A top-ranking Army officer has been allowed to retire honorably after his public spat with Fox News host Tucker Carlson became a flashpoint for the politicization of the military and triggered an investigation into his social media use.
Maj. Gen. Patrick Donahoe told Military.com that he has “retired honorably and without any reprimand or admonishment” after his planned July retirement was delayed by the investigation.
He announced his retirement on Twitter minutes into the new year, saying, “Elvis has left the building.”
Donahoe, an avid Twitter user, came under fire in 2021 for his response to a segment on Carlson’s show about women serving in the military, .
Carlson criticized the Army for enlisting women, adding that the U.S. military is becoming “more feminine” while China’s “becomes more masculine.”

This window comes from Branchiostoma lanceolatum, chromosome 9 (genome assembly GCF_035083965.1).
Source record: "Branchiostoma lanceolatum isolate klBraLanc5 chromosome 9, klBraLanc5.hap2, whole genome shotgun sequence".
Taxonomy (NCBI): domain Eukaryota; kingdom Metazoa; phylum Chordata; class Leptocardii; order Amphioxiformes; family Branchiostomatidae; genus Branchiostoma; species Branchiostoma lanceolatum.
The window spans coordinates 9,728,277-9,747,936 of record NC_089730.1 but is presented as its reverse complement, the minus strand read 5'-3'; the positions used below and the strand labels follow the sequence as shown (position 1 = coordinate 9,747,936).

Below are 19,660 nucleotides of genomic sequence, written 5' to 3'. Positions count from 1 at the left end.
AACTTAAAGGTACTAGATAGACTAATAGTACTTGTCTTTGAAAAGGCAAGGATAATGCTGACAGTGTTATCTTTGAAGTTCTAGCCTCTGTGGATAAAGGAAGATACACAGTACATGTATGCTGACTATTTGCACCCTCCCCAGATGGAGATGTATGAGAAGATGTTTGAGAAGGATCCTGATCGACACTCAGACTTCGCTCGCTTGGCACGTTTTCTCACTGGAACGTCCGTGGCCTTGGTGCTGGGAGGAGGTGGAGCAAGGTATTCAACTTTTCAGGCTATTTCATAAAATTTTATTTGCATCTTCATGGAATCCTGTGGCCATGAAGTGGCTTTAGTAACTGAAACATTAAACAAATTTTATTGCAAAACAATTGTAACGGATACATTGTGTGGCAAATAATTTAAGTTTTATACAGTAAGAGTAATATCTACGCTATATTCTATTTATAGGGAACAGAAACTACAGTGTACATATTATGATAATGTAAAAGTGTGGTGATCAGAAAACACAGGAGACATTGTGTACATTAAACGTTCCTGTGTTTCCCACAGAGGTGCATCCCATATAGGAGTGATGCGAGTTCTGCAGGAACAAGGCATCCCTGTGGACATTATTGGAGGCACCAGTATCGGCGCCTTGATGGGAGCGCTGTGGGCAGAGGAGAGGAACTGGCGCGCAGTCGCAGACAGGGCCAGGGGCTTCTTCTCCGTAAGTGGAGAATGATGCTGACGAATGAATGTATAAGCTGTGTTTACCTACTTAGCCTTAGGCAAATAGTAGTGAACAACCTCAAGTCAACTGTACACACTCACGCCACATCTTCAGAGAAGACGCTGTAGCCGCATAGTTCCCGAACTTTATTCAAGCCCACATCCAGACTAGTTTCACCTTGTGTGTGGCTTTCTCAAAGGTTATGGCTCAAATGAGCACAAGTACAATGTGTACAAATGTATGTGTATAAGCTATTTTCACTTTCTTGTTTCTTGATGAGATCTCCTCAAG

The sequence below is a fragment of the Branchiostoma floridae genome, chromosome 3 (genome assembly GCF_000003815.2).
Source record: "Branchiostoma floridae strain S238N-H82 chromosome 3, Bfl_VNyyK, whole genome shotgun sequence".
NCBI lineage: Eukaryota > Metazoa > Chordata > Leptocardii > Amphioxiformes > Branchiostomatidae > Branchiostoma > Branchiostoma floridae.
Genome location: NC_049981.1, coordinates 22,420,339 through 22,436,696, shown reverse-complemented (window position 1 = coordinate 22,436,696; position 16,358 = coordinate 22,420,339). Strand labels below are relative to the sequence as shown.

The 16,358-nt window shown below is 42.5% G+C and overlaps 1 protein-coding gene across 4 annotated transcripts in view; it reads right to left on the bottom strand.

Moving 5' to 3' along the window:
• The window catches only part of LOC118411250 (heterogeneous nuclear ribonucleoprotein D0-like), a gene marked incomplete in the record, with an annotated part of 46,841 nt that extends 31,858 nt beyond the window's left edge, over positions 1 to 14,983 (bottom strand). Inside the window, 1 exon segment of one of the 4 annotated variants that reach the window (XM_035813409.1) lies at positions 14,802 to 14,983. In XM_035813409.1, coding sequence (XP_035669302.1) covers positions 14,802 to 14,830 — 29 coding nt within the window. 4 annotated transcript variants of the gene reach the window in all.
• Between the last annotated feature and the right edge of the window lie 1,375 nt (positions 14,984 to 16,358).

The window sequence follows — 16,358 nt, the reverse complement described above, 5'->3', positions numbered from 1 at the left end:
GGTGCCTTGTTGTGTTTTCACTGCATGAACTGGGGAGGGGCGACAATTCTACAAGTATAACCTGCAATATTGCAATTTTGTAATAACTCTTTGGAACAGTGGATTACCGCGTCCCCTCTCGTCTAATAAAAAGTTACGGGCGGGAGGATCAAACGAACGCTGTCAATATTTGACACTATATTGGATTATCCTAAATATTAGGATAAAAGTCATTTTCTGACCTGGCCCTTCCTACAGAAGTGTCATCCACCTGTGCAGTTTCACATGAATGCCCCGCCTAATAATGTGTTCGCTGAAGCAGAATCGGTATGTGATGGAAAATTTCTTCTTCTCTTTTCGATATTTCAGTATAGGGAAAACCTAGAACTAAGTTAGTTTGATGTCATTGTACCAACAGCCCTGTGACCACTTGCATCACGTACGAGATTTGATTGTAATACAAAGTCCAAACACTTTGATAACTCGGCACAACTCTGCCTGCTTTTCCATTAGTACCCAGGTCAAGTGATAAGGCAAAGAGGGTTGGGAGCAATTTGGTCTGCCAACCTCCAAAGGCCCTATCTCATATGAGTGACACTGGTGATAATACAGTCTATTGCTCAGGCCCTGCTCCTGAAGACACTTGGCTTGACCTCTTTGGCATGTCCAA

In response, Donahoe said Carlson “couldn’t be more wrong” while posting a video of himself re-enlisting a female staff sergeant.
Other top military leaders also publicly backed Donahoe and female troops, sparking enough public discourse that Sen. Ted Cruz (R-TX) accused them of political partisanship, Military.com reported. The incident brought together two ongoing trends: politicians focusing their ire on inclusive military policies, and military branches deepening the integration of females and males among their ranks.
After an anonymous complaint, an inspector general investigation found that “while potentially admirable,” Donahoe’s post had brought “negative publicity” down on the Army, as reported by Task & Purpose.
A senior Army official told Military.com that investigations are sometimes weaponized to hold up a service member’s retirement. Some people familiar with the investigation reportedly believed the complaints against Donahoe were rooted in partisanship, Military.com reported.
While awaiting the investigation’s results, Donahoe was “temporarily assigned as a special assistant to the Commanding General of the U.S. Army Training and Doctrine Command,” an Army spokesperson told Army Times.